Tips to Avoid ID Theft and Tax Fraud

Identity theft and tax fraud victims – like Michael Bucalo whom I recently met in Cleveland – know that “there are people out there [who] are so slick; they can steal your shoes while you are running.” For criminals who prey on unsuspecting taxpayers, tax season is the time to cash in – on other people’s hard-earned refund checks.

With more than two million suspected fraudulent tax returns currently under review by the Internal Revenue Service (IRS), criminals who steal identities to illegally obtain tax returns are creating a national epidemic. According to the Federal Bureau of Investigation (FBI), a Chardon couple was charged with filing at least 35 false income tax returns, resulting in a total of at least $155,000 in false IRS claims. Reports also show that Americans make about 50,000 identity theft claims to the Federal Trade Commission every week – mostly regarding tax refund theft.

Here’s how it happens: criminals steal taxpayers’ Social Security numbers and file false tax returns early to steal refunds. Many Americans may not even realize that their personal information has been compromised until they file their returns later during the tax season and discover their return has already been claimed. Identity theft and fraudulent tax refunds cost Ohioans time and money.

Hardworking Ohioans have to spend time navigating paper trails and re-establishing their identities – while missing out on the tax refunds they’ve earned. According to the Taxpayer Advocate’s Office, the average tax refund in 2011 was about $2,913. This is money that hard-working Ohioans cannot afford to have taken from them by fraudsters. And our government cannot afford to hand out billions in illegal tax returns each year.

That’s why I’m fighting to pass the Identity Theft and Tax Fraud Prevention Act, which would protect Americans in three, simple ways.

First, it would increase penalties for people convicted of committing identity theft and cashing fraudulent return checks. We can stop and deter the networks of criminals who steal, trade, and cash-in on other people’s identities, by imposing tougher penalties. This bill would also increase the civil and criminal penalties for improper disclosure or use of taxpayer information by tax return preparers.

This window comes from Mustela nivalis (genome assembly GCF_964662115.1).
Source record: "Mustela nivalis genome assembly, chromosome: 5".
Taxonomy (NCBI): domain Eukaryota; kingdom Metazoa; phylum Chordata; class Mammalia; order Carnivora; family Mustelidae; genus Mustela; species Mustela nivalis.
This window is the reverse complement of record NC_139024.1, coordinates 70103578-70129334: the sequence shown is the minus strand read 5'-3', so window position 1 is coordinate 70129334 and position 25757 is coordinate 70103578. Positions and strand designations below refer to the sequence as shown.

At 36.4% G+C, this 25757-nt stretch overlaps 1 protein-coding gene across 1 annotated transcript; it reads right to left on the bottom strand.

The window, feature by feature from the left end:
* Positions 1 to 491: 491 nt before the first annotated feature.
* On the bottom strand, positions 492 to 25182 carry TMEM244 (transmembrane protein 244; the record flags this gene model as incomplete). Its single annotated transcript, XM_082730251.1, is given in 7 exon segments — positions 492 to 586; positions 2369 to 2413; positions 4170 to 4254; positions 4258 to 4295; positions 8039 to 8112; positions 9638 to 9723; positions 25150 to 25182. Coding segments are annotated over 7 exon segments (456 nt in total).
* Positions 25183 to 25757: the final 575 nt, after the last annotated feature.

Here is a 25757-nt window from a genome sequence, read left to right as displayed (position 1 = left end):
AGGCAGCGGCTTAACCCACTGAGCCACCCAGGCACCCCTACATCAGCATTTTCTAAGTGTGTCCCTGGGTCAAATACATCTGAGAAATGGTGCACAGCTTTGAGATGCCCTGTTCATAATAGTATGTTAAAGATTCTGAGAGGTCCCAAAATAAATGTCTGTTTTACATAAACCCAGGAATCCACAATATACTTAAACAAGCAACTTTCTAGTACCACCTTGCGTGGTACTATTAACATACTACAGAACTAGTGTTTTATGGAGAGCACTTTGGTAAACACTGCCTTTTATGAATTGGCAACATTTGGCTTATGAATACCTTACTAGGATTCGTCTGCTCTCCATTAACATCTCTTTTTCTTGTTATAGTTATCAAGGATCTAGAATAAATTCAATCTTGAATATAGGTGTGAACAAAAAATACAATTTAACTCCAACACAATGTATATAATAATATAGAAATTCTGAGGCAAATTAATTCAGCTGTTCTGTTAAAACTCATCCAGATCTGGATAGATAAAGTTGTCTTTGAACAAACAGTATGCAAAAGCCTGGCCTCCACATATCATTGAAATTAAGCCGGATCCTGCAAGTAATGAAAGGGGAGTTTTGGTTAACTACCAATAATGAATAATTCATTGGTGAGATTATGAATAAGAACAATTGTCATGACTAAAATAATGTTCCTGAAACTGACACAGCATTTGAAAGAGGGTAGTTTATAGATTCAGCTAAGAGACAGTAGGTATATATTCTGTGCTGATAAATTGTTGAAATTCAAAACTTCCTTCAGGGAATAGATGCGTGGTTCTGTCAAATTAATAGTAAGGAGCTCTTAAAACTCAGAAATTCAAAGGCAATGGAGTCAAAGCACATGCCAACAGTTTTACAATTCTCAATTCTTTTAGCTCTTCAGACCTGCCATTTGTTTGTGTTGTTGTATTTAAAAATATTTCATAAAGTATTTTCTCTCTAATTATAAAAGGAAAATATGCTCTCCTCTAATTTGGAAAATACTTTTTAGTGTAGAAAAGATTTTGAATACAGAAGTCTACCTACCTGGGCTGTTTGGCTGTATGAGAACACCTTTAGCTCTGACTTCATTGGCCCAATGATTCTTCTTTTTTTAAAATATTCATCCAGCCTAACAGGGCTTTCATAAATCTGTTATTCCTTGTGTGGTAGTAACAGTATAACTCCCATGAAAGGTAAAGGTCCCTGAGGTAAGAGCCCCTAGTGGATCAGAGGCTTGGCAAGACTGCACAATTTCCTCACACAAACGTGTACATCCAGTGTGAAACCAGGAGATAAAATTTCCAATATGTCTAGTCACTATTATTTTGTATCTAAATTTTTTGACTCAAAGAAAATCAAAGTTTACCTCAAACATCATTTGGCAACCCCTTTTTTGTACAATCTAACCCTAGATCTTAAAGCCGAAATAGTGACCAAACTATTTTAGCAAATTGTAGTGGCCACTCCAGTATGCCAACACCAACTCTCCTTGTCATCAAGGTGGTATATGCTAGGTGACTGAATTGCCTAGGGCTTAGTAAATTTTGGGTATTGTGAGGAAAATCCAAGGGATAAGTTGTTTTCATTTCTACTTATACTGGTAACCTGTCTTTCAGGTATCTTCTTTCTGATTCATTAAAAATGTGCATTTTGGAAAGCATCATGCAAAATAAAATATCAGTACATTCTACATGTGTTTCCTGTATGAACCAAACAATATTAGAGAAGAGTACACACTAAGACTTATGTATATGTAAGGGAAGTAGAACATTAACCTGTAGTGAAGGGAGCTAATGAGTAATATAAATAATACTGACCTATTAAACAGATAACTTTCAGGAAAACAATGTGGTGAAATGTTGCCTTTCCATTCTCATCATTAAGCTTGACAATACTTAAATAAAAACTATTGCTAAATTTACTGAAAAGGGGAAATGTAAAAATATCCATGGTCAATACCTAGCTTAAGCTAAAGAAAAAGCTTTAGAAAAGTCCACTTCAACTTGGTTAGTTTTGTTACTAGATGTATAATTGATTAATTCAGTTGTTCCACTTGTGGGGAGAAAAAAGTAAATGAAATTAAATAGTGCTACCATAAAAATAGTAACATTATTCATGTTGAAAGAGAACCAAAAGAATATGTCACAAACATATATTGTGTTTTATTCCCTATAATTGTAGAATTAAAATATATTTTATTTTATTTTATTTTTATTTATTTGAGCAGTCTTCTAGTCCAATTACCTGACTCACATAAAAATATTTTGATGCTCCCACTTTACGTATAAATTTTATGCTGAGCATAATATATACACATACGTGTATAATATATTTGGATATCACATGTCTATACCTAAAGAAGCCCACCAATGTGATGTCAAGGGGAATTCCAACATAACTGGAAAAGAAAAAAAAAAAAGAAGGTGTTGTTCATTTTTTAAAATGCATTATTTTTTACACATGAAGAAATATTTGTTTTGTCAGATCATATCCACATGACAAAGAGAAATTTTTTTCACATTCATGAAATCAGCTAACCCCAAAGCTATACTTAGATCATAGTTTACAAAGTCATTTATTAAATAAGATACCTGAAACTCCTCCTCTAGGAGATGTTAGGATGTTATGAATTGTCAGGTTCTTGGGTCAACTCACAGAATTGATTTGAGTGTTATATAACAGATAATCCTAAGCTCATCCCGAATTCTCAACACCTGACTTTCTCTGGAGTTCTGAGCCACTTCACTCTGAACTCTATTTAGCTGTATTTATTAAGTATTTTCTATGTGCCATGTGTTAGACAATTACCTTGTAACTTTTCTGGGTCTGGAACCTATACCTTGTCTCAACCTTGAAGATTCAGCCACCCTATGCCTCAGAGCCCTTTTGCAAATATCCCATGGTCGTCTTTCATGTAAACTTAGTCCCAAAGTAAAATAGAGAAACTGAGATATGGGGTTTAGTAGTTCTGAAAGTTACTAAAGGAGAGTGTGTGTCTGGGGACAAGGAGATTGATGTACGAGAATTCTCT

Next, and perhaps most importantly, this bill would expedite tax returns for Ohioans whose identities have been stolen.  Innocent Ohioans should not be doubly punished – having their identity stolen and their tax return delayed. Instead, this bill would give all identity theft victims a unique personal identification number to include on their tax return to further prevent fraud and avoid tax refund delays. Honest citizens should not have to wait months and months to get the money they’ve earned. Ohioans making less than the average gross income of $32,393 simply cannot afford to go without a refund – or wait longer than usual to receive a refund because a crime has been committed against them.

Finally, this legislation would require the IRS, Bureau of Prisons, and the Treasury Department to step up identity theft tax fraud prevention programs. We can do a better job of informing citizens how to keep their information safe. The IRS can do its part to protect taxpayer information by providing an annual report on the number of reported tax fraud cases and the actions taken in responses to these reports. The IRS and Bureau of Prisons can work together to reduce prison tax fraud. And the Secretary of the Treasury should have the authority to implement an identity theft tax fraud prevention program to empower citizens.

If this law had been in place when Michael realized he couldn’t access his tax refund, then he may not have had to mail the IRS a copy of his Social Security card, driver’s license, passport, utility bill, and a copy of the police incident report – just to get the refund he deserved.

Until we pass this legislation, Ohio taxpayers can help prevent fraud by taking a few extra steps:

1)      Don’t carry your Social Security card or any document with your Social Security number;

2)      Avoid sharing your Social Security number and other personal information – especially over the telephone, Internet, or mail; and

3)      Check your credit report each year.

Ohioans who suspect identity theft can contact local law enforcement officials or the IRS Identity Projection Specialized Unit at 1-800-908-4490.

With this legislation, we can protect taxpayers’ privacy and keep citizens safe. Ohio taxpayers, like Michael, deserve a government that fights to make sure citizens don’t fall prey to identity theft and tax fraud.